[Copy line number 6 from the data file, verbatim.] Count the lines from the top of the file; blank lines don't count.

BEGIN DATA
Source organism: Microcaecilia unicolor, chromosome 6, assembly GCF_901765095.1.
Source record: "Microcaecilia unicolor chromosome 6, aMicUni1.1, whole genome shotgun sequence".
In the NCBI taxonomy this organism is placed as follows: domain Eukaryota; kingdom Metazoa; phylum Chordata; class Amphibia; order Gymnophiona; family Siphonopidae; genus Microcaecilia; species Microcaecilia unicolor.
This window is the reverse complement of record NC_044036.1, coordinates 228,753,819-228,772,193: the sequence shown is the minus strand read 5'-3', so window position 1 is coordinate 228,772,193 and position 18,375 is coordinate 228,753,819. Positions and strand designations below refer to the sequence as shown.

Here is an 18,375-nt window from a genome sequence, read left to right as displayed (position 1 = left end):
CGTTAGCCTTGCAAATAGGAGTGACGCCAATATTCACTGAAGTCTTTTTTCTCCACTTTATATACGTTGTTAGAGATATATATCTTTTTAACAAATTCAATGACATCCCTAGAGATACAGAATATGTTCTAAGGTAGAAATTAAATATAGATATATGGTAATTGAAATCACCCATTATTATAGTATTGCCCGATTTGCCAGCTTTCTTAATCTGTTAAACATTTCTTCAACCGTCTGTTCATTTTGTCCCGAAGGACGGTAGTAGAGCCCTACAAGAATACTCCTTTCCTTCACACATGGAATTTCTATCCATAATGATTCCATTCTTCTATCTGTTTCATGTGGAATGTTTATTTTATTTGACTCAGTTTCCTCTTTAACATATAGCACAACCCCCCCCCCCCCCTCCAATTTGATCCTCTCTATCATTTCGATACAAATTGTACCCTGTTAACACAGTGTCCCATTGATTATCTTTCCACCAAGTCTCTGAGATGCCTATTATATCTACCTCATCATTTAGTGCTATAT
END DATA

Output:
CGTTAGCCTTGCAAATAGGAGTGACGCCAATATTCACTGAAGTCTTTTTTCTCCACTTTATATACGTTGTTAGAGATATATATCTTTTTAACAAATTCAATGACATCCCTAGAGATACAGAATATGTTCTAAGGTAGAAATTAAATATAGATATATGGTAATTGAAATCACCCATTATTATAGTATTGCCCGATTTGCCAGCTTTCTTAATCTGTTAAACATTTCTTCAACCGTCTGTTCATTTTGTCCCGAAGGACGGTAGTAGAGCCCTACAAGAATACTCCTTTCCTTCACACATGGAATTTCTATCCATAATGATTCCATTCTTCTATCTGTTTCATGTGGAATGTTTATTTTATTTGACTCAGTTTCCTCTTTAACATATAGCACAACCCCCCCCCCCCCCTCCAATTTGATCCTCTCTATCATTTCGATACAAATTGTACCCTGTTAACACAGTGTCCCATTGATTATCTTTCCACCAAGTCTCTGAGATGCCTATTATATCTACCTCATCATTTAGTGCTATAT